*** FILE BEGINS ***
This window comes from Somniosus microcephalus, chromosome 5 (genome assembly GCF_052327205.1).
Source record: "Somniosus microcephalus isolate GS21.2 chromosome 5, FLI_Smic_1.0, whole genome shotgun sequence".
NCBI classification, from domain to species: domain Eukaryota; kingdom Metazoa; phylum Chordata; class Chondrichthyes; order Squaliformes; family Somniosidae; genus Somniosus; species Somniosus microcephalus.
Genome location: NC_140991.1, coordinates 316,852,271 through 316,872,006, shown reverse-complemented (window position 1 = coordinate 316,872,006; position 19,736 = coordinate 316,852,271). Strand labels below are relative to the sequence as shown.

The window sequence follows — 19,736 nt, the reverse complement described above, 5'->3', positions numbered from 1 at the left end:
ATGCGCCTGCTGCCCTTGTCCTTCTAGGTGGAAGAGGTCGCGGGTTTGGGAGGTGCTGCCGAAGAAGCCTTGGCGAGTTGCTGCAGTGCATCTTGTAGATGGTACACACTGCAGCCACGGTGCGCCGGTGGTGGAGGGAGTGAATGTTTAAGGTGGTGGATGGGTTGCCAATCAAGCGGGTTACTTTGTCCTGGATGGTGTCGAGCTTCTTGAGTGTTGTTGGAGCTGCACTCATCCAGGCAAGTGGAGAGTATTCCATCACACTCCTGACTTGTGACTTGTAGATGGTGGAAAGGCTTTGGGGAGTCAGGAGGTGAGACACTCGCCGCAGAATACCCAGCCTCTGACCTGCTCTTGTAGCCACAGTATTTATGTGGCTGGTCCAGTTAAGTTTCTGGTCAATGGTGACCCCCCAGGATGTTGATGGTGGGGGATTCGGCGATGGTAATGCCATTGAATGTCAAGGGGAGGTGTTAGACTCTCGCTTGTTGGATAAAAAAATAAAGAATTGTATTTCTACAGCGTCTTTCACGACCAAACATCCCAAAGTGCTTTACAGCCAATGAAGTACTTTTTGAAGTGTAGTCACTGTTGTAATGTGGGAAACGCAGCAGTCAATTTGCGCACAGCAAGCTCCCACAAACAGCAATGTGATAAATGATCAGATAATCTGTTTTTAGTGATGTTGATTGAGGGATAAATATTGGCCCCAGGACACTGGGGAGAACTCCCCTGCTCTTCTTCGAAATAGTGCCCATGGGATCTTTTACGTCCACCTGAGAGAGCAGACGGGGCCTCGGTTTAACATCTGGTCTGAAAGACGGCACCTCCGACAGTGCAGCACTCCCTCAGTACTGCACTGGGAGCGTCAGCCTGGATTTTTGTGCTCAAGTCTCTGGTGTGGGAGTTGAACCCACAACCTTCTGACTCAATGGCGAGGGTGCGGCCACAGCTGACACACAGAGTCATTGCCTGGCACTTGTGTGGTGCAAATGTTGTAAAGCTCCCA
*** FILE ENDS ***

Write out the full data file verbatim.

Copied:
This window comes from Somniosus microcephalus, chromosome 5 (genome assembly GCF_052327205.1).
Source record: "Somniosus microcephalus isolate GS21.2 chromosome 5, FLI_Smic_1.0, whole genome shotgun sequence".
NCBI classification, from domain to species: domain Eukaryota; kingdom Metazoa; phylum Chordata; class Chondrichthyes; order Squaliformes; family Somniosidae; genus Somniosus; species Somniosus microcephalus.
Genome location: NC_140991.1, coordinates 316,852,271 through 316,872,006, shown reverse-complemented (window position 1 = coordinate 316,872,006; position 19,736 = coordinate 316,852,271). Strand labels below are relative to the sequence as shown.

The window sequence follows — 19,736 nt, the reverse complement described above, 5'->3', positions numbered from 1 at the left end:
ATGCGCCTGCTGCCCTTGTCCTTCTAGGTGGAAGAGGTCGCGGGTTTGGGAGGTGCTGCCGAAGAAGCCTTGGCGAGTTGCTGCAGTGCATCTTGTAGATGGTACACACTGCAGCCACGGTGCGCCGGTGGTGGAGGGAGTGAATGTTTAAGGTGGTGGATGGGTTGCCAATCAAGCGGGTTACTTTGTCCTGGATGGTGTCGAGCTTCTTGAGTGTTGTTGGAGCTGCACTCATCCAGGCAAGTGGAGAGTATTCCATCACACTCCTGACTTGTGACTTGTAGATGGTGGAAAGGCTTTGGGGAGTCAGGAGGTGAGACACTCGCCGCAGAATACCCAGCCTCTGACCTGCTCTTGTAGCCACAGTATTTATGTGGCTGGTCCAGTTAAGTTTCTGGTCAATGGTGACCCCCCAGGATGTTGATGGTGGGGGATTCGGCGATGGTAATGCCATTGAATGTCAAGGGGAGGTGTTAGACTCTCGCTTGTTGGATAAAAAAATAAAGAATTGTATTTCTACAGCGTCTTTCACGACCAAACATCCCAAAGTGCTTTACAGCCAATGAAGTACTTTTTGAAGTGTAGTCACTGTTGTAATGTGGGAAACGCAGCAGTCAATTTGCGCACAGCAAGCTCCCACAAACAGCAATGTGATAAATGATCAGATAATCTGTTTTTAGTGATGTTGATTGAGGGATAAATATTGGCCCCAGGACACTGGGGAGAACTCCCCTGCTCTTCTTCGAAATAGTGCCCATGGGATCTTTTACGTCCACCTGAGAGAGCAGACGGGGCCTCGGTTTAACATCTGGTCTGAAAGACGGCACCTCCGACAGTGCAGCACTCCCTCAGTACTGCACTGGGAGCGTCAGCCTGGATTTTTGTGCTCAAGTCTCTGGTGTGGGAGTTGAACCCACAACCTTCTGACTCAATGGCGAGGGTGCGGCCACAGCTGACACACAGAGTCATTGCCTGGCACTTGTGTGGTGCAAATGTTGTAAAGCTCCCA